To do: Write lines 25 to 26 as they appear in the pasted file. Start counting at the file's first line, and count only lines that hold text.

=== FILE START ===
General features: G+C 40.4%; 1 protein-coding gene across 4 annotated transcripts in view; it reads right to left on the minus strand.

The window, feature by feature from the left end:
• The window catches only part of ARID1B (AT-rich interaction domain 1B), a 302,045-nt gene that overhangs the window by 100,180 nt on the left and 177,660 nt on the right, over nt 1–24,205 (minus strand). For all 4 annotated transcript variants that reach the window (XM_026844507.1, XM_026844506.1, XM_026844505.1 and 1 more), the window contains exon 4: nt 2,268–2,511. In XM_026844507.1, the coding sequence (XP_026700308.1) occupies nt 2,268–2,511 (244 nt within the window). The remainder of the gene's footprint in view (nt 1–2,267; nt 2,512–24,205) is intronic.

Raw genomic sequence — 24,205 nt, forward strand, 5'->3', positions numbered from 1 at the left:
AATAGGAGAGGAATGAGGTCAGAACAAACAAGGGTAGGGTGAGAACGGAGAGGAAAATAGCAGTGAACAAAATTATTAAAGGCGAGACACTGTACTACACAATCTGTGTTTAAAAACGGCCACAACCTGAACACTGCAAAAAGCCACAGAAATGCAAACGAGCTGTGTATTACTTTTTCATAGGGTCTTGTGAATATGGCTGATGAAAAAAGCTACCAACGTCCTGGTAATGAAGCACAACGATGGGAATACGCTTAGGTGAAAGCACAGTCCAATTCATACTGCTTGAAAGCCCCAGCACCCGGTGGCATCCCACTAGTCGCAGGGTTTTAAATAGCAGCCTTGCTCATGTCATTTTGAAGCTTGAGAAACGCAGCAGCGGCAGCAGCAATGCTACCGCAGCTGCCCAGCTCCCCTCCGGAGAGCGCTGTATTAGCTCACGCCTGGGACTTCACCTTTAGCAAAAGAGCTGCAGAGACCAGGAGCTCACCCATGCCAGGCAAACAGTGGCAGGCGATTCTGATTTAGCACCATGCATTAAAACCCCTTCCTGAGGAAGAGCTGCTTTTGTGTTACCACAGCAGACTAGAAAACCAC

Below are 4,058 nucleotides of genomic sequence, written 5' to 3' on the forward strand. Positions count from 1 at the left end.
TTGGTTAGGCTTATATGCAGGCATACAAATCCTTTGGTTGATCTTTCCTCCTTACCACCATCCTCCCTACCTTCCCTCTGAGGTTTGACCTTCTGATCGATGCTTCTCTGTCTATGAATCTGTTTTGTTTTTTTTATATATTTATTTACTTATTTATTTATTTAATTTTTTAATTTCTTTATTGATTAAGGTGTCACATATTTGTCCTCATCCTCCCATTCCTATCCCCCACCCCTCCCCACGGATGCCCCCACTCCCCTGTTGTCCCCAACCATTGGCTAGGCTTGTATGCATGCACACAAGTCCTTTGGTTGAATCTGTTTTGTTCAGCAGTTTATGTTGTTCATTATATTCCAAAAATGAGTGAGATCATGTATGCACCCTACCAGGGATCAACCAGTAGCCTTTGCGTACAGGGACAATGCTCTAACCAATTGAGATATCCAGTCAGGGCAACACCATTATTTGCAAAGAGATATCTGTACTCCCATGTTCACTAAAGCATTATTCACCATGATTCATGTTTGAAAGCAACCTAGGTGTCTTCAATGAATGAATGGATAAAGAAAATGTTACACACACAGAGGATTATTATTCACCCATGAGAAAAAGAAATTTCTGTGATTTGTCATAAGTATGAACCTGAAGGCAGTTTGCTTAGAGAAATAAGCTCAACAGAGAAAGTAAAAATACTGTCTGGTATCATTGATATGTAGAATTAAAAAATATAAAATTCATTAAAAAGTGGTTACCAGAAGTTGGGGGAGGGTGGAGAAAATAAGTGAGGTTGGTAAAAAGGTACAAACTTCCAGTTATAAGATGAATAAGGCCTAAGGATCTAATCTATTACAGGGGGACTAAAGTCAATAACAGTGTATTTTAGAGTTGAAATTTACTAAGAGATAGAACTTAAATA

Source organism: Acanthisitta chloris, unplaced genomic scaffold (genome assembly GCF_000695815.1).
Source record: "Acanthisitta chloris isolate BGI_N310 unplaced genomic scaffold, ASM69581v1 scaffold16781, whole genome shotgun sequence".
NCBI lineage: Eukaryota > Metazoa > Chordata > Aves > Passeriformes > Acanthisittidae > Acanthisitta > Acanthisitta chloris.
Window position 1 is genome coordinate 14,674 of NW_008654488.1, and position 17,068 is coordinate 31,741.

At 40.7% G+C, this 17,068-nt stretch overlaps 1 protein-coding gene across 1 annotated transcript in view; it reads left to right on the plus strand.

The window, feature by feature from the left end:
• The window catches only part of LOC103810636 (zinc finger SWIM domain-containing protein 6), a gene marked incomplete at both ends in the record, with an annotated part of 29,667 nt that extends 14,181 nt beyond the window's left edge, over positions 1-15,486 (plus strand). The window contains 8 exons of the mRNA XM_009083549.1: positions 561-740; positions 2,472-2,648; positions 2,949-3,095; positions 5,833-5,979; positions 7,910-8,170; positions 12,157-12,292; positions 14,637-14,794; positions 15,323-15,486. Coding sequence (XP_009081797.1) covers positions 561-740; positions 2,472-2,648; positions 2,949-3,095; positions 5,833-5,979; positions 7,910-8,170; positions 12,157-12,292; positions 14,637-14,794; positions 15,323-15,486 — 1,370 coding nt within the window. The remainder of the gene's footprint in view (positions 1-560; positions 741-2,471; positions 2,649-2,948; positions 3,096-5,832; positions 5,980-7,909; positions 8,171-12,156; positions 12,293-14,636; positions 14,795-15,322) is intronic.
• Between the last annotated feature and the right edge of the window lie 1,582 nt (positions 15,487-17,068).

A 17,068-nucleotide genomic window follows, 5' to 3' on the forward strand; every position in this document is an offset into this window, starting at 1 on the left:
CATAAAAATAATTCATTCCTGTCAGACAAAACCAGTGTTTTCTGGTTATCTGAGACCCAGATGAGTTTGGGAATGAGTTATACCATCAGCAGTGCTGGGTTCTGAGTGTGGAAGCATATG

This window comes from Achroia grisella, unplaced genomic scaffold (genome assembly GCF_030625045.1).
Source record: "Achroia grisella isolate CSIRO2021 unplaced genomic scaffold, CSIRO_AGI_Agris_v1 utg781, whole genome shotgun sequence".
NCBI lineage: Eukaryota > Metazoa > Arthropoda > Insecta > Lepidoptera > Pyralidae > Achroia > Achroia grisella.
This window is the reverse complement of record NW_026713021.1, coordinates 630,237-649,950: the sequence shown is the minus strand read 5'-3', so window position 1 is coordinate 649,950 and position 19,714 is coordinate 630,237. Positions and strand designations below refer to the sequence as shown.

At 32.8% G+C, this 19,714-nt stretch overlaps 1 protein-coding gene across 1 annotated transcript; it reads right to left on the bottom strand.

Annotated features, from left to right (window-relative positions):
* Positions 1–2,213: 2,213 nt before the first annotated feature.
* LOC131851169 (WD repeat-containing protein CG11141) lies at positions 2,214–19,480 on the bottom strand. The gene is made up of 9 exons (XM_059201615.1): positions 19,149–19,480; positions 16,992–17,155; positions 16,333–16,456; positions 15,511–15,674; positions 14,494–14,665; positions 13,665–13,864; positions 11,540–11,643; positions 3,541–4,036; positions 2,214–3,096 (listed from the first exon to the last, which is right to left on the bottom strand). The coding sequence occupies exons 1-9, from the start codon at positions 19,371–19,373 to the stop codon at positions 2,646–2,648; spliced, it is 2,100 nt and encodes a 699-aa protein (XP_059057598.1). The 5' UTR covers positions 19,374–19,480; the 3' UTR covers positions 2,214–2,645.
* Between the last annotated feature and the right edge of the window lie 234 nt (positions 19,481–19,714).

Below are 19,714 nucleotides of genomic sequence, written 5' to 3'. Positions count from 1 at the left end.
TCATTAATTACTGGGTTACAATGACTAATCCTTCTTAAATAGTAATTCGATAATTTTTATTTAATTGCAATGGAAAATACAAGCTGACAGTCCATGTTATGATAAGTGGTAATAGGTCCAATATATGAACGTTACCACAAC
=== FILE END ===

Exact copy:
* LOC131851169 (WD repeat-containing protein CG11141) lies at positions 2,214–19,480 on the bottom strand. The gene is made up of 9 exons (XM_059201615.1): positions 19,149–19,480; positions 16,992–17,155; positions 16,333–16,456; positions 15,511–15,674; positions 14,494–14,665; positions 13,665–13,864; positions 11,540–11,643; positions 3,541–4,036; positions 2,214–3,096 (listed from the first exon to the last, which is right to left on the bottom strand). The coding sequence occupies exons 1-9, from the start codon at positions 19,371–19,373 to the stop codon at positions 2,646–2,648; spliced, it is 2,100 nt and encodes a 699-aa protein (XP_059057598.1). The 5' UTR covers positions 19,374–19,480; the 3' UTR covers positions 2,214–2,645.
* Between the last annotated feature and the right edge of the window lie 234 nt (positions 19,481–19,714).